5 Types of Coworking Spaces You Might be Interested In

Business & Marketing, Lifestyle

Choice and diversity are always beneficial since they allow coworking space members to find exactly what they require while also allowing operators to better differentiate and respond to residents’ needs. Choosing a coworking space can be a daunting task. There are so many different types of coworking spaces out there, and it can be hard to know which one is right for you. In this blog post, we will explore some of the different types of coworking spaces and what they have to offer. Maybe one of these types of coworking spaces will be perfect for you!

  1. Conventional Coworking Spaces

This is the biggest type of coworking spaces. Traditional workstations come in a variety of shapes, sizes, and locations. The nature of traditional or conventional coworking spaces is general. They are well-liked by freelancers, remote workers, and startups with teams of up to ten people that require desks or offices on a daily, weekly, or monthly basis.

It’s possible that traditional coworking spaces aren’t professionally planned. There is a community manager on staff, and they host a variety of events. The original coworking attitude of the community, collaboration, learning, and sustainability is embraced and encouraged in traditional spaces.

Traditional coworking spaces such as Ministry of New in Bombay and Workhaus in Toronto are excellent examples.

  1. Corporate Coworking Spaces

Corporate or professional coworking spaces are aimed at businesses seeking a corporate-style setting in which to appear more trustworthy and serious to their clients. This type of coworking space is solely dedicated to long-term work.

The majority of professional coworking spaces have ergonomic furniture and plenty of natural light. The reception desk is constantly clean, and the polite staff greets visitors. Tea, coffee, and other beverages and snacks are available in the kitchen of a professional coworking space.

Meeting rooms are thoughtfully constructed to facilitate fruitful business interactions. Furthermore, if you prefer a more casual atmosphere, there are plenty of couches and quiet places to choose from.

Companies like Bosch with their Stuttgart Connectory, create workspaces that bring together startups, corporate and academic partners, and Bosch project teams.

  1. Coffee Shop Coworking Spaces

To increase the economy of business, some restaurants that operate at night convert their halls into coworking spaces during the day. This might be a fantastic concept because the premises are attractive and can provide tasty coffee and food. The collaborative vibe and sense of community in coworking eateries, on the other hand, do not appeal to me.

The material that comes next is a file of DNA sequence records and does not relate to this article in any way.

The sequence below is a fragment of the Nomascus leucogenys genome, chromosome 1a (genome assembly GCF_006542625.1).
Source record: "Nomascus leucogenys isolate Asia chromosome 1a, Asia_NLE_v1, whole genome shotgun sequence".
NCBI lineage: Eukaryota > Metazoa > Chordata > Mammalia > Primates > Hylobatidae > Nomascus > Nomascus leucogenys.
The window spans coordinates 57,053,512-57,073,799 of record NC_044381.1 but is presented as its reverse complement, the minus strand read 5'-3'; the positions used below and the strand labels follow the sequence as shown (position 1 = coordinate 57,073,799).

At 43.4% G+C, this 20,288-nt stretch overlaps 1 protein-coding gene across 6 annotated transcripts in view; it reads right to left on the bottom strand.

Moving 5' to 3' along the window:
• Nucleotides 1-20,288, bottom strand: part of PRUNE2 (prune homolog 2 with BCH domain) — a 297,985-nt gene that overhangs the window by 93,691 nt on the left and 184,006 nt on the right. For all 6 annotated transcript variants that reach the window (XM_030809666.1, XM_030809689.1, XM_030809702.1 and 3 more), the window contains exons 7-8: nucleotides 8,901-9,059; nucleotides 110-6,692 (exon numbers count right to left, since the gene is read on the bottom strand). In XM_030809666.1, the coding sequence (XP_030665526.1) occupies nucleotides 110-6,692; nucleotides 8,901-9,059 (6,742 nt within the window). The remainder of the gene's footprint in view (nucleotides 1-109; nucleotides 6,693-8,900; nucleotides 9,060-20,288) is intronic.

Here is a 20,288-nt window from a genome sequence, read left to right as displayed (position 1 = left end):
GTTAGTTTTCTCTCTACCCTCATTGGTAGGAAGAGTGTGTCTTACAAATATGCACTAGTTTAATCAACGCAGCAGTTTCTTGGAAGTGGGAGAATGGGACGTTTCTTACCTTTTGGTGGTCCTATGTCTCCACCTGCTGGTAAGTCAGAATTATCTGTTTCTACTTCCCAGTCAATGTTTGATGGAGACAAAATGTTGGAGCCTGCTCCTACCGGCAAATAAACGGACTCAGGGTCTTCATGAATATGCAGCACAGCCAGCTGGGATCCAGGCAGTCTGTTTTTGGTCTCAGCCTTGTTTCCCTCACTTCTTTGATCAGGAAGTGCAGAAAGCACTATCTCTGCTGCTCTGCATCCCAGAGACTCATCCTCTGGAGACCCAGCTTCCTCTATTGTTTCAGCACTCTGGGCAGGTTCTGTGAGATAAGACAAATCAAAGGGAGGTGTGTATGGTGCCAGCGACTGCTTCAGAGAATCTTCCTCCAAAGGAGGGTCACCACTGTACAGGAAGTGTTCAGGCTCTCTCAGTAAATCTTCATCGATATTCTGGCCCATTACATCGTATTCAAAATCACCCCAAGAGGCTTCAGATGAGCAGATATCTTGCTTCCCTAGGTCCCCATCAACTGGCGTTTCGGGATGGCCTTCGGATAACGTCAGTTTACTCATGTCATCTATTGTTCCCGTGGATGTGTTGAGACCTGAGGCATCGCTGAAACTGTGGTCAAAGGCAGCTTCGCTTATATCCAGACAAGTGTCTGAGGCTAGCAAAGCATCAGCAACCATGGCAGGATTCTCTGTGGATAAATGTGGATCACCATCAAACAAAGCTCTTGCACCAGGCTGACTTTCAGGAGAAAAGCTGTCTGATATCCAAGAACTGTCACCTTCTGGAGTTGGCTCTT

The same can be said about coffee shops and Starbucks, which are used as offices by some freelancers. I don’t think a coffee shop is the best place for business calls, but it is a good place to meet with a customer or partner, send emails, read, and so on.

A day in a good coworking coffee shop may be a lot of fun if you don’t mind the higher costs of coffee and pastries that aren’t free, as well as a sense of isolation because the barista is typically the only person you talk to.

  1. Virtual Coworking Spaces

A virtual coworking space is a work environment that occurs solely online. A hybrid one also has physical places. Virtual offices provide amenities that are extremely similar to those found in physical workplaces, such as a physical address, reception, and call answering, among other things.

Entrepreneurs who work from home, remote employees, persons who travel frequently, digital nomads, and others benefit from virtual offices. A professional address might help entrepreneurs with a home office appear more reputable to customers. Business professionals that travel or move frequently can also profit from a virtual office because they won’t have to change addresses as often. Remote employees can escape loneliness by joining an online community and participating in the activities offered by the community management.

Virtual coworking spaces are also often supported by coworking management platforms such as andcards. MyWorkHive is a good example of a virtual coworking space.   

  1. Coliving Spaces

People share a place and amenities in coliving spaces, which are a new sort of coworking and living arrangement. Traditional apartment living can be expensive, inconvenient, and isolating. Coliving spaces can provide an economical, convenient, and social alternative.

Residents of coliving spaces often have their own bedroom or suite, as well as access to shared rooms such as kitchens, lounges, and work areas. Additional amenities such as gyms, outdoor areas, and event spaces are available in certain coliving settings.

Coliving is ideal for folks who need to work while traveling but don’t want to disrupt their schedule. They get the benefits of living and working in a metropolis without the hassles of finding an apartment, desk, or office, or dealing with landlords.

OUTSITE is the most well-known network of coliving spaces for digital nomads, freelancers, and entrepreneurs that like working from various locations across the world.


You’ve just learnt about some of the most common sorts of coworking spaces. This list does not claim to be complete, as new coworking space choices and variations arise and evolve on a daily basis. The type of coworking space you choose is always determined by the type of audience you want to attract. 

Author’s Bio:

Andrew Horbachov is an SEO specialist at andcards, specializing in link building and studying germanic languages translation, interested in coworking software and its impact on user experience at the flexible workspace.

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